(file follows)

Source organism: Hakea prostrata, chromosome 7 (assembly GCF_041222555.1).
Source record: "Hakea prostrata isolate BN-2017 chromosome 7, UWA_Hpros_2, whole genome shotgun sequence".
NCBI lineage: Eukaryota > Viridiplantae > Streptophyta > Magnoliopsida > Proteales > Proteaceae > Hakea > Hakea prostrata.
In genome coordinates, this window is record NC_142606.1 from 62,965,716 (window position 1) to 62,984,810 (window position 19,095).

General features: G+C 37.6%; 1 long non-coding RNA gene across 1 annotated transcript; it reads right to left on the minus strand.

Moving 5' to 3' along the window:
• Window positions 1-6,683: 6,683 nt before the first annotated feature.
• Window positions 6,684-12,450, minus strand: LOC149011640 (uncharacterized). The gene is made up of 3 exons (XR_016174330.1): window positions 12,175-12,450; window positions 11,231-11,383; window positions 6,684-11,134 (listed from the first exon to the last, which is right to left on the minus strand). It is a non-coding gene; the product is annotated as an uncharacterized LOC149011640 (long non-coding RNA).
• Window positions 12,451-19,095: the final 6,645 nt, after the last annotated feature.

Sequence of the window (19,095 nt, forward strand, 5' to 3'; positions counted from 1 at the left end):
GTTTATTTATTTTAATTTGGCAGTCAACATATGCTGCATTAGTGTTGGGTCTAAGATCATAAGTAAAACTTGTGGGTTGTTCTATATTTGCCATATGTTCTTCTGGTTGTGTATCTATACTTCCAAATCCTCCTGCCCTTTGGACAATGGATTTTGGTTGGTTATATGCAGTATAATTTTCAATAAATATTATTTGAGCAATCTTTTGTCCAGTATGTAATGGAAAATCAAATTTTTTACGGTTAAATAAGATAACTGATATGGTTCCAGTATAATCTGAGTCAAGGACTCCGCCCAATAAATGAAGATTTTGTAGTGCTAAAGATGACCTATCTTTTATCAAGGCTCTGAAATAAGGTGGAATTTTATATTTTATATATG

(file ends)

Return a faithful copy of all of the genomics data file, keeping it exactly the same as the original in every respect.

Source organism: Hakea prostrata, chromosome 7 (assembly GCF_041222555.1).
Source record: "Hakea prostrata isolate BN-2017 chromosome 7, UWA_Hpros_2, whole genome shotgun sequence".
NCBI lineage: Eukaryota > Viridiplantae > Streptophyta > Magnoliopsida > Proteales > Proteaceae > Hakea > Hakea prostrata.
In genome coordinates, this window is record NC_142606.1 from 62,965,716 (window position 1) to 62,984,810 (window position 19,095).

General features: G+C 37.6%; 1 long non-coding RNA gene across 1 annotated transcript; it reads right to left on the minus strand.

Moving 5' to 3' along the window:
• Window positions 1-6,683: 6,683 nt before the first annotated feature.
• Window positions 6,684-12,450, minus strand: LOC149011640 (uncharacterized). The gene is made up of 3 exons (XR_016174330.1): window positions 12,175-12,450; window positions 11,231-11,383; window positions 6,684-11,134 (listed from the first exon to the last, which is right to left on the minus strand). It is a non-coding gene; the product is annotated as an uncharacterized LOC149011640 (long non-coding RNA).
• Window positions 12,451-19,095: the final 6,645 nt, after the last annotated feature.

Sequence of the window (19,095 nt, forward strand, 5' to 3'; positions counted from 1 at the left end):
GTTTATTTATTTTAATTTGGCAGTCAACATATGCTGCATTAGTGTTGGGTCTAAGATCATAAGTAAAACTTGTGGGTTGTTCTATATTTGCCATATGTTCTTCTGGTTGTGTATCTATACTTCCAAATCCTCCTGCCCTTTGGACAATGGATTTTGGTTGGTTATATGCAGTATAATTTTCAATAAATATTATTTGAGCAATCTTTTGTCCAGTATGTAATGGAAAATCAAATTTTTTACGGTTAAATAAGATAACTGATATGGTTCCAGTATAATCTGAGTCAAGGACTCCGCCCAATAAATGAAGATTTTGTAGTGCTAAAGATGACCTATCTTTTATCAAGGCTCTGAAATAAGGTGGAATTTTATATTTTATATATG